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Iroquois Confederacy (U.S. and Canada)

Native American - First Nation

Last modified: 2022-11-12 by rick wyatt
Keywords: iroquois confederacy | native american | first nation |
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[Iroquois Confederacy flag]
image by Kjell Roll Elgsaas, 3 October 1997
    [Iroquois Confederacy flag]
image by Maqtewékpaqtism, 31 May 2001

See also:

The Band

[Iroquois Confederation map]
map image by Peter Orenski based on input from Don Healy

Six Nations make up the famous Confederacy, located in the northeastern United States and southeastern Canada. Formed around 1570, the Confederacy, or Iroquois League, originally comprised five Tribes, from east to west: the Mohawk, Oneida, Onondaga, Cayuga, and Seneca. In the early 1700s a sixth Tribe, the Tuscarora, migrated from North Carolina to the border regions between New York and Pennsylvania and united with the original five Tribes in 1722.

Known among themselves as the Hodinoshone, or "People of the Long House", the Iroquois League dominated its neighbors, drawing strength from its unity (ENAT, 103-107). From earliest times, this unity was symbolized by a wampum belt fashioned in a pattern that has become known as "Hiawatha's Belt". (Wampum are beads made from whelk and clam shells strung on twine made from plant fiber and sinew. Either as individual strands or as fashioned into belts, wampum was valued highly and given as gifts or exchanged ceremonially.) Each Tribe in the Confederacy had a unique wampum belt. For example, the Tuscarora belt was white and bore four stripes of the blue-purple shells (Map of Iroquois Lands, n.d.). Hiawatha's Belt depicted five figures (AIDD, plate 18). In the center was what to some is a heart, to others is a great or sacred tree under which the Iroquois met in council. On either side of the central device were two differently-sized squares or rectangles, connected to one other and to the central device by a narrow band. The belt records the native interpretation of the League's formation.

İ Donald Healy 2008

The Flag

Of all Native American flag symbols, none has a longer history of representing its people than does Hiawatha's Belt of the Iroquois Confederacy - over 400 years. The five devices symbolize the five original Tribes: the Seneca, "keepers of the western door"; the Cayuga, "people of the marsh" and "keepers of the Great Pipe"; the Onondaga, "name bearers" who kept the wampum belt that contained the history of the Iroquois; the Oneida, "stone people" symbolized by the Great Tree; and lastly the Mohawk, "keepers of the eastern door".

In the last thirty years, the unity of the Iroquois Nations has grown stronger. Several confrontations between Iroquois and the governments of Quebec and New York have increased Iroquois self-awareness, leading to the re-emergence of "Hiawatha's Belt" as a symbol of the Iroquois. Thus in modern times, what was once a wampum belt has been reborn as a flag. Seen in both Canada and the United States, the blue or purple flag bearing the symbol of the unity of the five Nations has become a rallying symbol for Iroquois of all Tribes (Karoniaktajeh [Louis Hall], "Ganienkeh", The Flag Bulletin, XVI:4, July/Aug. 1977, cover & 108-111).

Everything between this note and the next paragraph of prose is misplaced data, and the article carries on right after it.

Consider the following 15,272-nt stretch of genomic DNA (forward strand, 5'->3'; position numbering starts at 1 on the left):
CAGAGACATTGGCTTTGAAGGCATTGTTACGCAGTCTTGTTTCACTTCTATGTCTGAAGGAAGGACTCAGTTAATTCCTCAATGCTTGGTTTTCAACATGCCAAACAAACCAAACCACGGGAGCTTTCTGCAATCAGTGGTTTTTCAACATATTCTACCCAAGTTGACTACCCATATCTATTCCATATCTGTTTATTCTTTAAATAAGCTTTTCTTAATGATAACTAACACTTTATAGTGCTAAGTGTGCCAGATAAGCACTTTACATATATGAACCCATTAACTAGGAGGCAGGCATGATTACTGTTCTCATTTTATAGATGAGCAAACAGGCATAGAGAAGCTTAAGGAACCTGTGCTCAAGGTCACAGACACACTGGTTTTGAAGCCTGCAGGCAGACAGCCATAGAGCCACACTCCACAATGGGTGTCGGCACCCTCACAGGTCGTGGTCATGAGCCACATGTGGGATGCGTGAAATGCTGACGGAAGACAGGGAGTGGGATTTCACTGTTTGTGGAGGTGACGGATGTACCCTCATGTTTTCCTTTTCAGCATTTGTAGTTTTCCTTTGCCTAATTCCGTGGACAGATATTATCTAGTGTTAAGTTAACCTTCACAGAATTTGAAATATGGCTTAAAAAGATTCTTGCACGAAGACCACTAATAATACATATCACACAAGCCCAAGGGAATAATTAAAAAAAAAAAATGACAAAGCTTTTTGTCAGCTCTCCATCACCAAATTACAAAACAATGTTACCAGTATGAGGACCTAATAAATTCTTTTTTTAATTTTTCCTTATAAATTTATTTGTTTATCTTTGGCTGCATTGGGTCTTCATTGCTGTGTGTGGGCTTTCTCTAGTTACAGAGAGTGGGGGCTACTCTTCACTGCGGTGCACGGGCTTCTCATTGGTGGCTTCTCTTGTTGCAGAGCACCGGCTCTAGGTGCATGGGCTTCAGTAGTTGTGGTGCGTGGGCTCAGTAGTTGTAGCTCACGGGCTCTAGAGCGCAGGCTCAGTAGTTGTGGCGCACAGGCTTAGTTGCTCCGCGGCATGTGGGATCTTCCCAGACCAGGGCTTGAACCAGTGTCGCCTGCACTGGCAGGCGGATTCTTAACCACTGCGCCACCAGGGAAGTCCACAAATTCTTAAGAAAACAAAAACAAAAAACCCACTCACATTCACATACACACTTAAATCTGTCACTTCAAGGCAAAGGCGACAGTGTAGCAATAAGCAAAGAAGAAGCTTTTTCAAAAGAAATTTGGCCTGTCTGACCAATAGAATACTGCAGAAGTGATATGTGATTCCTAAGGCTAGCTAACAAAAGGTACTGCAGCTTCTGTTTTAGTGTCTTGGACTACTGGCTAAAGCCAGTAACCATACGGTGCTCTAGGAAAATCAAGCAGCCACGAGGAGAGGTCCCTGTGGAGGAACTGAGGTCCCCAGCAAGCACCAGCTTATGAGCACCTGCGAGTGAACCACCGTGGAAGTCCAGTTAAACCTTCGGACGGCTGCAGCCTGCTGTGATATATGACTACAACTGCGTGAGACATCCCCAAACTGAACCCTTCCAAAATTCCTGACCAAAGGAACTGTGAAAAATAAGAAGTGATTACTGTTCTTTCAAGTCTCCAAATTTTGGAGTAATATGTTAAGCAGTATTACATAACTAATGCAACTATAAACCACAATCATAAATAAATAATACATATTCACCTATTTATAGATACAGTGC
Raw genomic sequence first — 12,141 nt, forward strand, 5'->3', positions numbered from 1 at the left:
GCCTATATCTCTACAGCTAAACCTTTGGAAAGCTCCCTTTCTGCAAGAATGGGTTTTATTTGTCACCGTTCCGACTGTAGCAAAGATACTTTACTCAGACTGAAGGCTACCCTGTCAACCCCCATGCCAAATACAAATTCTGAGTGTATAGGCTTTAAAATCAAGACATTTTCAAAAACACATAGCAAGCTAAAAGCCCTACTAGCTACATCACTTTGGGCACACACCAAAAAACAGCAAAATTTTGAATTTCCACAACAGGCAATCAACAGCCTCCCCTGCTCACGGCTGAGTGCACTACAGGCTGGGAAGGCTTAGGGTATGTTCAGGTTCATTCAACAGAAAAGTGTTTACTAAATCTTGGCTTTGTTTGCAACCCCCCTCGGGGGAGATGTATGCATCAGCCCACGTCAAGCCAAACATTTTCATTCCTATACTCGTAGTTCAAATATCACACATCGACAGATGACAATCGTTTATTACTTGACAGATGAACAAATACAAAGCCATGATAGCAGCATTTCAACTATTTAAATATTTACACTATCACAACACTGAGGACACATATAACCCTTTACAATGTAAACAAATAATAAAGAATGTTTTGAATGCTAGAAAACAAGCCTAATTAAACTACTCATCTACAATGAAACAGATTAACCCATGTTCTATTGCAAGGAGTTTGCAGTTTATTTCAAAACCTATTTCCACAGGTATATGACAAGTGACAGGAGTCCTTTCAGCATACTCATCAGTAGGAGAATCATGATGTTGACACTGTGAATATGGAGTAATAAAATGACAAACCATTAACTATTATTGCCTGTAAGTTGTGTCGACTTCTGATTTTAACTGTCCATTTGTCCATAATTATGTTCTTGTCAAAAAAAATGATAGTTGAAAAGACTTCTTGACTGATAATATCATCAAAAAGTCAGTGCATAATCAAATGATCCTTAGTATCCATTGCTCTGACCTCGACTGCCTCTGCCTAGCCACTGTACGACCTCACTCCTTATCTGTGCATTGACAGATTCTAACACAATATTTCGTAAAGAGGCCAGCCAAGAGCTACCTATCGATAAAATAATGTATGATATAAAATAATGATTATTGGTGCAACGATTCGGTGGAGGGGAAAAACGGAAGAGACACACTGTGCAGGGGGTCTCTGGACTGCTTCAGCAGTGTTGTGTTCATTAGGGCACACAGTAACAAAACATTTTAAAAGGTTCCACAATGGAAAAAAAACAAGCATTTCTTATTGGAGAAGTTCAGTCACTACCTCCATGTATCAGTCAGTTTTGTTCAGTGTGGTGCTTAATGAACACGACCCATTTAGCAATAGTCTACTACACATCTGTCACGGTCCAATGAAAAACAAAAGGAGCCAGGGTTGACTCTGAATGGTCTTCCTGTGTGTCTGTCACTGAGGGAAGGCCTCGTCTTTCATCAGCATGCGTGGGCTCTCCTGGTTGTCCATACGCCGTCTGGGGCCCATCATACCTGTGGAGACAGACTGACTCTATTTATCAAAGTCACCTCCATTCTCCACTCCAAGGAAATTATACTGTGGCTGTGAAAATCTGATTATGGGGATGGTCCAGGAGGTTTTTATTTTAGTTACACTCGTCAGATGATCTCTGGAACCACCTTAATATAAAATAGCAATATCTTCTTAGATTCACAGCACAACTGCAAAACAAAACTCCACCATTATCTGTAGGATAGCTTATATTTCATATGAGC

İ Donald Healy 2008
information provided by Peter Orenski, 8 January 2008

Haudenosaunee (People of the Long House)
Ongwehonweh (Original People), Iroquois Confederacy, Six Nations

The Haudenosaunee (People of the Long House, aka Iroquois Confederacy) flag represents the original Five Nations that were united in peace by the Peacemaker. The Five Nations includes:
Shotinontowane'ha:ka (People of the Great Hill, aka Seneca)
Kayonkwe'ha:ka (People of the Great Swamp, aka Cayuga)
Ononta'keha:ka (People of the Hills, aka Onondaga)
Kanien'kehá:ka (People of the Flint, aka Mohawk)
Onyota'a:ka (People of the Standing Stone, aka Oneida)

The pine tree symbol in the middle represents a White Pine. If you look at a White Pine you will notice that the needles are clustered in groups of five. The design comes from what is known as the Aiionwatha (Hiawatha) wampum belt. Today the Haudenosaunee is also known as the Six Nations, with the addition of the Taskaroraha:ka (Shirt Wearing People, aka Tuscarora) as a non-voting member in 1722.
Maqtewékpaqtism, 31 May 2001

The Iroquois in Ontario and Quebec use the Iroquois League flag.
Kjell Roll Elgsaas - 10 December 1997

They mainly use their nation's flag, the Mohawk flag, though the Six Nations' Iroquois League flag can be seen once in a while.
Luc-Vartan Baronian - 10 December 1997

I don't think the Tuscarora (NY) use a local flag, they use the "Iroquois Six Nations flag" which can be seen in photos: and
Janis Lasmanis, 31 May 2020

During the last few years I have collected several images I labelled "flag" for the Six Nations. Below are four images from my archive. If you have any information, please share. The only information I know for sure, is that the last flag is a touristic and sport brand flag of the Six Nations.

[Iroquois Confederacy flag] image collected by Valentin Poposki, 31 October 2022

[Iroquois Confederacy flag] image collected by Valentin Poposki, 31 October 2022

[Iroquois Confederacy flag] image collected by Valentin Poposki, 31 October 2022

[Iroquois Confederacy flag] image collected by Valentin Poposki, 31 October 2022

Six Nations of the Grand River, Ontario

The Six Nations consist of the Mohawk, Oneida, Cayuga, Seneca, Onondaga and Tuscarora. The main reserve is located approximately 25 km southwest of the city of Hamilton, Ontario between the cities of Brantford, Caledonia, and Hagersville.
It appears that the Six Nations have no flag of their own, but use the Iroquois flag (
Ben Cahoon, 9 May 2020

Mohawks of Kahnawa:ke

Mohawks of Kahnawa:ke - for official purposes, the Six Nations flag is used.
Janis Lasmanis, 21 July 2019